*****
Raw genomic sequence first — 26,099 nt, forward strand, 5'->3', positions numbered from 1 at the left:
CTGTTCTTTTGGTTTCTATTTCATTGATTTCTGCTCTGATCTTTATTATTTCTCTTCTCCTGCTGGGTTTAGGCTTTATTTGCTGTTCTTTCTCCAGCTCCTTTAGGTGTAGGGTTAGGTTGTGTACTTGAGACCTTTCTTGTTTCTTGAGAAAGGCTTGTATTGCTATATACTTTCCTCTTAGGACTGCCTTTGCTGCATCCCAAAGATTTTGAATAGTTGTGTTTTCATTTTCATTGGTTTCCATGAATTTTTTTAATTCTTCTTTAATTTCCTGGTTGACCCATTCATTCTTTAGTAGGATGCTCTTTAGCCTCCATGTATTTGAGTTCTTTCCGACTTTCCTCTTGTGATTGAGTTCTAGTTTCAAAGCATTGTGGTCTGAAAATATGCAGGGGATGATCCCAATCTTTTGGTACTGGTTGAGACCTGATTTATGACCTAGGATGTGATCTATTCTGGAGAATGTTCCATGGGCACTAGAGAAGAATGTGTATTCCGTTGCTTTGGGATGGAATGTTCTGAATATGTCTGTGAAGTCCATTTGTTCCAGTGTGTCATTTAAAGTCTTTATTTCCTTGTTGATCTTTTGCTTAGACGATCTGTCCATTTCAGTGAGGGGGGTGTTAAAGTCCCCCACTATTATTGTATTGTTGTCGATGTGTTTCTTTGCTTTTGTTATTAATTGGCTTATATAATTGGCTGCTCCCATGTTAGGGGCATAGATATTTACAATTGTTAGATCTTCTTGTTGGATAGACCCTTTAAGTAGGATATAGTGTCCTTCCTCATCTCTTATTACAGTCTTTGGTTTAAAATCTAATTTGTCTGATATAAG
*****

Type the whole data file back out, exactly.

Raw genomic sequence first — 26,099 nt, forward strand, 5'->3', positions numbered from 1 at the left:
CTGTTCTTTTGGTTTCTATTTCATTGATTTCTGCTCTGATCTTTATTATTTCTCTTCTCCTGCTGGGTTTAGGCTTTATTTGCTGTTCTTTCTCCAGCTCCTTTAGGTGTAGGGTTAGGTTGTGTACTTGAGACCTTTCTTGTTTCTTGAGAAAGGCTTGTATTGCTATATACTTTCCTCTTAGGACTGCCTTTGCTGCATCCCAAAGATTTTGAATAGTTGTGTTTTCATTTTCATTGGTTTCCATGAATTTTTTTAATTCTTCTTTAATTTCCTGGTTGACCCATTCATTCTTTAGTAGGATGCTCTTTAGCCTCCATGTATTTGAGTTCTTTCCGACTTTCCTCTTGTGATTGAGTTCTAGTTTCAAAGCATTGTGGTCTGAAAATATGCAGGGGATGATCCCAATCTTTTGGTACTGGTTGAGACCTGATTTATGACCTAGGATGTGATCTATTCTGGAGAATGTTCCATGGGCACTAGAGAAGAATGTGTATTCCGTTGCTTTGGGATGGAATGTTCTGAATATGTCTGTGAAGTCCATTTGTTCCAGTGTGTCATTTAAAGTCTTTATTTCCTTGTTGATCTTTTGCTTAGACGATCTGTCCATTTCAGTGAGGGGGGTGTTAAAGTCCCCCACTATTATTGTATTGTTGTCGATGTGTTTCTTTGCTTTTGTTATTAATTGGCTTATATAATTGGCTGCTCCCATGTTAGGGGCATAGATATTTACAATTGTTAGATCTTCTTGTTGGATAGACCCTTTAAGTAGGATATAGTGTCCTTCCTCATCTCTTATTACAGTCTTTGGTTTAAAATCTAATTTGTCTGATATAAG